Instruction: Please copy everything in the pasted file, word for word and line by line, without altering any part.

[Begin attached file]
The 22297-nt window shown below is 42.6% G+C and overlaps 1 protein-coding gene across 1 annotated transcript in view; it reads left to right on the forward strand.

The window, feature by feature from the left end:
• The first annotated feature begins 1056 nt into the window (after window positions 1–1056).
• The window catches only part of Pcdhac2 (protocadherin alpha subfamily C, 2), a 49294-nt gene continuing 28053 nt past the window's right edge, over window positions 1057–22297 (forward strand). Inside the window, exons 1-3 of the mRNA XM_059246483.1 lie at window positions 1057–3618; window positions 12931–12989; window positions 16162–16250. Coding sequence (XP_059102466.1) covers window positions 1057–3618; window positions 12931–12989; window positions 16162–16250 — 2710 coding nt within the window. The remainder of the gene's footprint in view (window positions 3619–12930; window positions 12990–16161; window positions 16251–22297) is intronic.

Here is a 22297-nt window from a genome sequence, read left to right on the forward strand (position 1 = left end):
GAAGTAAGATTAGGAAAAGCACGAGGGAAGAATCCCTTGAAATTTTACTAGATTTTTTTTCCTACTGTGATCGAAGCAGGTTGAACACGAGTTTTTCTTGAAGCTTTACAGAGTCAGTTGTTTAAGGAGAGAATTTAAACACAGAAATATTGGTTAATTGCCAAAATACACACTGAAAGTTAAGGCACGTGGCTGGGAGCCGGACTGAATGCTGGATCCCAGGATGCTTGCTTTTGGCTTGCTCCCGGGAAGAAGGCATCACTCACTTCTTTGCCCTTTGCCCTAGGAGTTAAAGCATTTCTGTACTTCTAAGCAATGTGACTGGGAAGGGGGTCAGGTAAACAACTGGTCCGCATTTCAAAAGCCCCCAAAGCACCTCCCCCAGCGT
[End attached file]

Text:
The 22297-nt window shown below is 42.6% G+C and overlaps 1 protein-coding gene across 1 annotated transcript in view; it reads left to right on the forward strand.

The window, feature by feature from the left end:
• The first annotated feature begins 1056 nt into the window (after window positions 1–1056).
• The window catches only part of Pcdhac2 (protocadherin alpha subfamily C, 2), a 49294-nt gene continuing 28053 nt past the window's right edge, over window positions 1057–22297 (forward strand). Inside the window, exons 1-3 of the mRNA XM_059246483.1 lie at window positions 1057–3618; window positions 12931–12989; window positions 16162–16250. Coding sequence (XP_059102466.1) covers window positions 1057–3618; window positions 12931–12989; window positions 16162–16250 — 2710 coding nt within the window. The remainder of the gene's footprint in view (window positions 3619–12930; window positions 12990–16161; window positions 16251–22297) is intronic.

Here is a 22297-nt window from a genome sequence, read left to right on the forward strand (position 1 = left end):
GAAGTAAGATTAGGAAAAGCACGAGGGAAGAATCCCTTGAAATTTTACTAGATTTTTTTTCCTACTGTGATCGAAGCAGGTTGAACACGAGTTTTTCTTGAAGCTTTACAGAGTCAGTTGTTTAAGGAGAGAATTTAAACACAGAAATATTGGTTAATTGCCAAAATACACACTGAAAGTTAAGGCACGTGGCTGGGAGCCGGACTGAATGCTGGATCCCAGGATGCTTGCTTTTGGCTTGCTCCCGGGAAGAAGGCATCACTCACTTCTTTGCCCTTTGCCCTAGGAGTTAAAGCATTTCTGTACTTCTAAGCAATGTGACTGGGAAGGGGGTCAGGTAAACAACTGGTCCGCATTTCAAAAGCCCCCAAAGCACCTCCCCCAGCGT